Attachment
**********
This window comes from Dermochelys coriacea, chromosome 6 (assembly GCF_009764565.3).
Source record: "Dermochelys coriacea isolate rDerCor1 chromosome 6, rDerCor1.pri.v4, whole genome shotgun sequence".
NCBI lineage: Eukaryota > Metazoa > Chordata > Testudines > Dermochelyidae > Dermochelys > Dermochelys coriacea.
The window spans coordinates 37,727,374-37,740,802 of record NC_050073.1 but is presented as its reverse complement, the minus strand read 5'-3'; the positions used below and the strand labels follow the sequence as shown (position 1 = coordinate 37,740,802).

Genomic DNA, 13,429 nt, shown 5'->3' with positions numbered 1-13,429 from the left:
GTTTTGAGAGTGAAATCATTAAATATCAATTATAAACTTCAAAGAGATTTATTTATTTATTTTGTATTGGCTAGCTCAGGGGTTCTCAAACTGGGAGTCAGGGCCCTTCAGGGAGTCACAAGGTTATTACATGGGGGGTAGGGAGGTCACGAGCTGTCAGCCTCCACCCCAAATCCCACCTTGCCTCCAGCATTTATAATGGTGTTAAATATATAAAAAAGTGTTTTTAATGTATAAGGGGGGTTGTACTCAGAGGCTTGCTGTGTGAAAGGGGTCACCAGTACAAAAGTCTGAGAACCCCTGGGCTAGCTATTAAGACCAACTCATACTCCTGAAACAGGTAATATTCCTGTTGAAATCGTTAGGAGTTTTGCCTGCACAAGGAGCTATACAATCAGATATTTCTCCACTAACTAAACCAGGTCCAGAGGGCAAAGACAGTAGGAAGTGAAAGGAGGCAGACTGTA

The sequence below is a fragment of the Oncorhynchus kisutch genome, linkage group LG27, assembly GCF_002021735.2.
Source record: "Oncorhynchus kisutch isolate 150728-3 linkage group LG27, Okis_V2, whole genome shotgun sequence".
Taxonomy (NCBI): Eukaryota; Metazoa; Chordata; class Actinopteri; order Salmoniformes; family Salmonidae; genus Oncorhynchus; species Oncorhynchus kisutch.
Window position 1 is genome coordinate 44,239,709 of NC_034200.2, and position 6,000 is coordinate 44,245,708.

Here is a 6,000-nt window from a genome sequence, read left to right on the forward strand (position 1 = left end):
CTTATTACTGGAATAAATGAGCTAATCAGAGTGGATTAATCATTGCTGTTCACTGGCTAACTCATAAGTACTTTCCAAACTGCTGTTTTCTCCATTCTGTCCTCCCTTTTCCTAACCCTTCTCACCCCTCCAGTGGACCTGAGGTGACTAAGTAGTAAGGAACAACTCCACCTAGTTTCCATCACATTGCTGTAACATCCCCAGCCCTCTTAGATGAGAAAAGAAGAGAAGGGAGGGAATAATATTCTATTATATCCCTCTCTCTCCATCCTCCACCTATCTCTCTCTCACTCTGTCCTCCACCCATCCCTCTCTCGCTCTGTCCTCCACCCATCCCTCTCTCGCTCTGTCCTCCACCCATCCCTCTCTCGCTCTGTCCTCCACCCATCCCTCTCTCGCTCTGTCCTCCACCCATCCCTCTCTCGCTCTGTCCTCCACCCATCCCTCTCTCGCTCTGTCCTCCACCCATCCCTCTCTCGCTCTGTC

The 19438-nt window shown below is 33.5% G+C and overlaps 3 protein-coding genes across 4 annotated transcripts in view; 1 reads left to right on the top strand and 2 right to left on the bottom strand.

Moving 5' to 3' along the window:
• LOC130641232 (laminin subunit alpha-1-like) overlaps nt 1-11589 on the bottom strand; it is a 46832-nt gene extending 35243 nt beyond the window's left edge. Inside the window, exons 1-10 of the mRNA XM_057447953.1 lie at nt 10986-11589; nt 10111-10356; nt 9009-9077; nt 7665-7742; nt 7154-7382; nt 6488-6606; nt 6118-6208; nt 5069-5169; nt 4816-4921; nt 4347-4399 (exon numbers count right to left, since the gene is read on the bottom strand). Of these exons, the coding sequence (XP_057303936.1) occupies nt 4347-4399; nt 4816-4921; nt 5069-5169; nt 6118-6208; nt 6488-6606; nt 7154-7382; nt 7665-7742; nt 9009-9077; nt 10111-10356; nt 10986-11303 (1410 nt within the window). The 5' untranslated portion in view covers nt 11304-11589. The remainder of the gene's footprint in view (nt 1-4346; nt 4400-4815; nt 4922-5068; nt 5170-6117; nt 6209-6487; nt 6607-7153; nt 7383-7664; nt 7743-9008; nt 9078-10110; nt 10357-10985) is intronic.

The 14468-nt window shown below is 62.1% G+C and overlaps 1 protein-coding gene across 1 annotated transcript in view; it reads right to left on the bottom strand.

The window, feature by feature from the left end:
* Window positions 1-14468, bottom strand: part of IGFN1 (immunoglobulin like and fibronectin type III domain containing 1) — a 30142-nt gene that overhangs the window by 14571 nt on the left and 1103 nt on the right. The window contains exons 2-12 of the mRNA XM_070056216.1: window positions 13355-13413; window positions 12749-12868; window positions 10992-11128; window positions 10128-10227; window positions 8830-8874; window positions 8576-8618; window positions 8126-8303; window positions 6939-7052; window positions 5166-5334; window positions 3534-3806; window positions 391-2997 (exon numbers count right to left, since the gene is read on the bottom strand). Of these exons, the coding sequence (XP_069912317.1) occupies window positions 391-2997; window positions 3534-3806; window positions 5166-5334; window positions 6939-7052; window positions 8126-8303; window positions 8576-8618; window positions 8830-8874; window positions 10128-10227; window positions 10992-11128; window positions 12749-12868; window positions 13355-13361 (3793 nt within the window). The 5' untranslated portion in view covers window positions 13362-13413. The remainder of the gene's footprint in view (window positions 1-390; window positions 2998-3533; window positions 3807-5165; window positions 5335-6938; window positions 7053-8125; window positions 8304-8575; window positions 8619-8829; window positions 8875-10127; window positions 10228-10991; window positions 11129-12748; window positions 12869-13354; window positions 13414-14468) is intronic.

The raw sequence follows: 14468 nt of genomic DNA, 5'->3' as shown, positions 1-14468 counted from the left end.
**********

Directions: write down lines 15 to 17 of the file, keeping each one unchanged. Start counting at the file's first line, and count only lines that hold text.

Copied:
• LOC130641232 (laminin subunit alpha-1-like) overlaps nt 1-11589 on the bottom strand; it is a 46832-nt gene extending 35243 nt beyond the window's left edge. Inside the window, exons 1-10 of the mRNA XM_057447953.1 lie at nt 10986-11589; nt 10111-10356; nt 9009-9077; nt 7665-7742; nt 7154-7382; nt 6488-6606; nt 6118-6208; nt 5069-5169; nt 4816-4921; nt 4347-4399 (exon numbers count right to left, since the gene is read on the bottom strand). Of these exons, the coding sequence (XP_057303936.1) occupies nt 4347-4399; nt 4816-4921; nt 5069-5169; nt 6118-6208; nt 6488-6606; nt 7154-7382; nt 7665-7742; nt 9009-9077; nt 10111-10356; nt 10986-11303 (1410 nt within the window). The 5' untranslated portion in view covers nt 11304-11589. The remainder of the gene's footprint in view (nt 1-4346; nt 4400-4815; nt 4922-5068; nt 5170-6117; nt 6209-6487; nt 6607-7153; nt 7383-7664; nt 7743-9008; nt 9078-10110; nt 10357-10985) is intronic.

The 14468-nt window shown below is 62.1% G+C and overlaps 1 protein-coding gene across 1 annotated transcript in view; it reads right to left on the bottom strand.

The window, feature by feature from the left end: